Inexpensive lidar distance sensors have hit the market in the past few years, and now they are joined by 60 GHz radar. The A111 distance sensor from Acconeer uses a 60 GHz pulsed coherent radar to measure distances up to 2m with mm accuracy and an update rate of up to 1500 Hz. The device has the electronics and antennas integrated into the package, so you don't have to deal with 60GHz signals on your PCB (!). The part sells for around $12 in single-unit quantities, which seems reasonable for what you get. It uses an SPI interface, which is great, but the part comes in a decidedly non-hacker-friendly BGA package.
Although the details are yet to be worked out, I plan to make a hacker-friendly sensor module with this part, including power supply and I/O level translation (at least). I'll additionally create a software library for interfacing with it (initially targeting Arduino).
I just became aware of the this part today, and ordered some right after I saw it, so that's about all I know. Note that the datasheet is dated yesterday. Next step: come up with a quick prototype PCB so I can get some mileage on it before designing the final module.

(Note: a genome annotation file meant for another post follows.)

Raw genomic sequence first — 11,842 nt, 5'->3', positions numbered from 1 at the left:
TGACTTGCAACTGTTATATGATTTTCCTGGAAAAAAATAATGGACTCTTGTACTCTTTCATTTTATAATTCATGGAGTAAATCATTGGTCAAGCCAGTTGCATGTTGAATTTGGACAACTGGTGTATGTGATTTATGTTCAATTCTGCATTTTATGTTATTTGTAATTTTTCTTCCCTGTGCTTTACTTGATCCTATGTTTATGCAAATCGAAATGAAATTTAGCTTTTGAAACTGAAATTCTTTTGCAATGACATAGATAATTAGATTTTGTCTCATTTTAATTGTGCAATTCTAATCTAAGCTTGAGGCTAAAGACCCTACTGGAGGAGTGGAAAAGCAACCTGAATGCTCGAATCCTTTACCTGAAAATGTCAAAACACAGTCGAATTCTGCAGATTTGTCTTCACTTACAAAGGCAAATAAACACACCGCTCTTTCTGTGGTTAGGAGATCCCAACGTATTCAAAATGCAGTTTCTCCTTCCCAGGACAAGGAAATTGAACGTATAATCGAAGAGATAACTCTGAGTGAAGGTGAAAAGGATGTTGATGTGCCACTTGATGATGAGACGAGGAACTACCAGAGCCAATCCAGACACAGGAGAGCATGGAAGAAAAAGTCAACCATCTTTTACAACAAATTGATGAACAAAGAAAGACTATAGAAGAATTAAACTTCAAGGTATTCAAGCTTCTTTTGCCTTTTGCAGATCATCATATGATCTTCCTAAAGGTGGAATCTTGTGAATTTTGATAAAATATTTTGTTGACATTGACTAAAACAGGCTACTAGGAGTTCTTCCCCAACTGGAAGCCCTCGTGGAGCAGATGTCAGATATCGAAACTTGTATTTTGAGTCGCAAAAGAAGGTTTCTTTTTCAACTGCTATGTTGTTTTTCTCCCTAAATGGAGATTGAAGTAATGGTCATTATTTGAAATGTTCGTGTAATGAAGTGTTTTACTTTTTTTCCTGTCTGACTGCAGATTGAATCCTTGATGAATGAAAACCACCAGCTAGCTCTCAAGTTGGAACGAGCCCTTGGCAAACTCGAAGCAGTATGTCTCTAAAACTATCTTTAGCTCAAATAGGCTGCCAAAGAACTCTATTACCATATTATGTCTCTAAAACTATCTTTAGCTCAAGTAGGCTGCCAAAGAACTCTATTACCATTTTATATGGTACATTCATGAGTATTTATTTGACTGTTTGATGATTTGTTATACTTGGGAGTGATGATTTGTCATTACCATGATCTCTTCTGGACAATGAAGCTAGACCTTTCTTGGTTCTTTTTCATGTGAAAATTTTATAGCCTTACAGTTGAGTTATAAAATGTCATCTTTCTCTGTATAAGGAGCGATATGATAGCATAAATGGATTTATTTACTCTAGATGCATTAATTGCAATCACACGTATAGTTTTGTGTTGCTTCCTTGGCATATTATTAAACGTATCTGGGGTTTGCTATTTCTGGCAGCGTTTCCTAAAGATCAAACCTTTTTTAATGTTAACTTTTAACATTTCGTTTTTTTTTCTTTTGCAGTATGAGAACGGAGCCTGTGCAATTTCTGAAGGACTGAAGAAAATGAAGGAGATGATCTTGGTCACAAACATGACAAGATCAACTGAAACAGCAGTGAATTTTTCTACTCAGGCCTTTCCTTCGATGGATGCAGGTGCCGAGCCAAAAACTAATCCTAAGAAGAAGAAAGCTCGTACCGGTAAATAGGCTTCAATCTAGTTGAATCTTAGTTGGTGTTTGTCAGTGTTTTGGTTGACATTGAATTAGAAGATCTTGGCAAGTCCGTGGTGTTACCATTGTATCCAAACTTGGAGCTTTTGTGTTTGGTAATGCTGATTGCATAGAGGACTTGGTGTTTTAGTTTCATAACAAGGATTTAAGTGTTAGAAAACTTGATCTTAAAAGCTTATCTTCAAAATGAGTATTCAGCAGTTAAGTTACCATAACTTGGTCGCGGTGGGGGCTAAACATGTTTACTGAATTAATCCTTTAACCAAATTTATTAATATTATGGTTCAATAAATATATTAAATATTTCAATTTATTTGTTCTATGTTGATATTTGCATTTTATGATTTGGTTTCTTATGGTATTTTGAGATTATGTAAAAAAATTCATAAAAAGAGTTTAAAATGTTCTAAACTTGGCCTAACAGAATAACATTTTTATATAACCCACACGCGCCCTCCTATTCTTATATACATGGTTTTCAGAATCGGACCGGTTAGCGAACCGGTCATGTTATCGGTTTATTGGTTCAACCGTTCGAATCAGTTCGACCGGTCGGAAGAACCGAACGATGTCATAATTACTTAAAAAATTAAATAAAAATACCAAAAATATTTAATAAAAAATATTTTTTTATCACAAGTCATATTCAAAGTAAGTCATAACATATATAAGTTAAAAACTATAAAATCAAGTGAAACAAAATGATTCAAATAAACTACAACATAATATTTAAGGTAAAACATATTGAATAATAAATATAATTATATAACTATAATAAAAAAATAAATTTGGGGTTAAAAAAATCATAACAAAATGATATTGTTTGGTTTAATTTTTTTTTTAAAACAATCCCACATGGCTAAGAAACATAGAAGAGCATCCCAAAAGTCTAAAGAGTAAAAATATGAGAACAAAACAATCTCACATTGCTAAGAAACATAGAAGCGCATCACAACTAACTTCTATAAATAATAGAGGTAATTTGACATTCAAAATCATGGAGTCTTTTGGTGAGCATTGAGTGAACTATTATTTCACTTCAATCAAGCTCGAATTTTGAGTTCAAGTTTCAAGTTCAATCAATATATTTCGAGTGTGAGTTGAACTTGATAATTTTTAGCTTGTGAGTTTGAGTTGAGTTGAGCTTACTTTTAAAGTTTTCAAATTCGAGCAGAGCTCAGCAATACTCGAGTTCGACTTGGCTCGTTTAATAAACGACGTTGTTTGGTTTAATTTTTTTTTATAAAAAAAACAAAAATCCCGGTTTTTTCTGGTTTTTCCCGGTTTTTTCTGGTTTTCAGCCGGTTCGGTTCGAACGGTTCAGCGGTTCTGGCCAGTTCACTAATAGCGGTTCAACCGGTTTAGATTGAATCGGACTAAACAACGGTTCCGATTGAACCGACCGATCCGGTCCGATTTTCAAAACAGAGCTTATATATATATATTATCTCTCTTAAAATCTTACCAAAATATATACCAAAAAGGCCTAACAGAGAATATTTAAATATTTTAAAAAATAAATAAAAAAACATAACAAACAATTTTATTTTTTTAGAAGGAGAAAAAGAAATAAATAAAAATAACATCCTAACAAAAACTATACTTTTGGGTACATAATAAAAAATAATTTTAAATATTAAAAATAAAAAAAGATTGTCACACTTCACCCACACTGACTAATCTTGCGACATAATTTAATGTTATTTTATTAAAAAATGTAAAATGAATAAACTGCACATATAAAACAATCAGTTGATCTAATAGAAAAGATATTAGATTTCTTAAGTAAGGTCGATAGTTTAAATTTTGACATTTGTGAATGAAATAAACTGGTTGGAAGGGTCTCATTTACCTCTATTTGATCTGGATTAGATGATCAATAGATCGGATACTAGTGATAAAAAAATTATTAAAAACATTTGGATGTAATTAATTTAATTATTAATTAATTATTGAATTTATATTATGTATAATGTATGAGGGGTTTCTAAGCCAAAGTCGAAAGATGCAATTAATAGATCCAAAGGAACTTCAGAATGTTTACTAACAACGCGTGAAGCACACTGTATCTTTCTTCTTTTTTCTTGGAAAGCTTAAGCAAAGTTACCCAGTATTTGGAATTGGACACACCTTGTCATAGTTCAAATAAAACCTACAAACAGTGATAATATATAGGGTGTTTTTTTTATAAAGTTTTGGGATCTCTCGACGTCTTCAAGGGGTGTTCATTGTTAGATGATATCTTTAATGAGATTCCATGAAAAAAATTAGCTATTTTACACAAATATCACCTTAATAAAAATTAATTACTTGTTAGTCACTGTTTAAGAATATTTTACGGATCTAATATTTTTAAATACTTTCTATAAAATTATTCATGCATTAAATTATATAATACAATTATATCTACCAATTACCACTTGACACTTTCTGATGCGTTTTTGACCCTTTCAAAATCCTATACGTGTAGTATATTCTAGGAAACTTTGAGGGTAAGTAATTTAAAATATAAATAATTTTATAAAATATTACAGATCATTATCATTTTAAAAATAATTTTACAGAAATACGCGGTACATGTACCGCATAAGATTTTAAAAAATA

Finally, I intend to experiment with PCB zone-plates to collimate the radar beam into a tighter pattern for finer sensing. Unlike traditional lenses, zone plates work by diffraction, and can be made with flat sections of material that blocks the beam. In this case, the proper pattern of concentric copper rings on a PCB should be able to collimate the 60 GHz beam.
Oh, yeah, as usual, I'm releasing all the design files and software under an MIT license.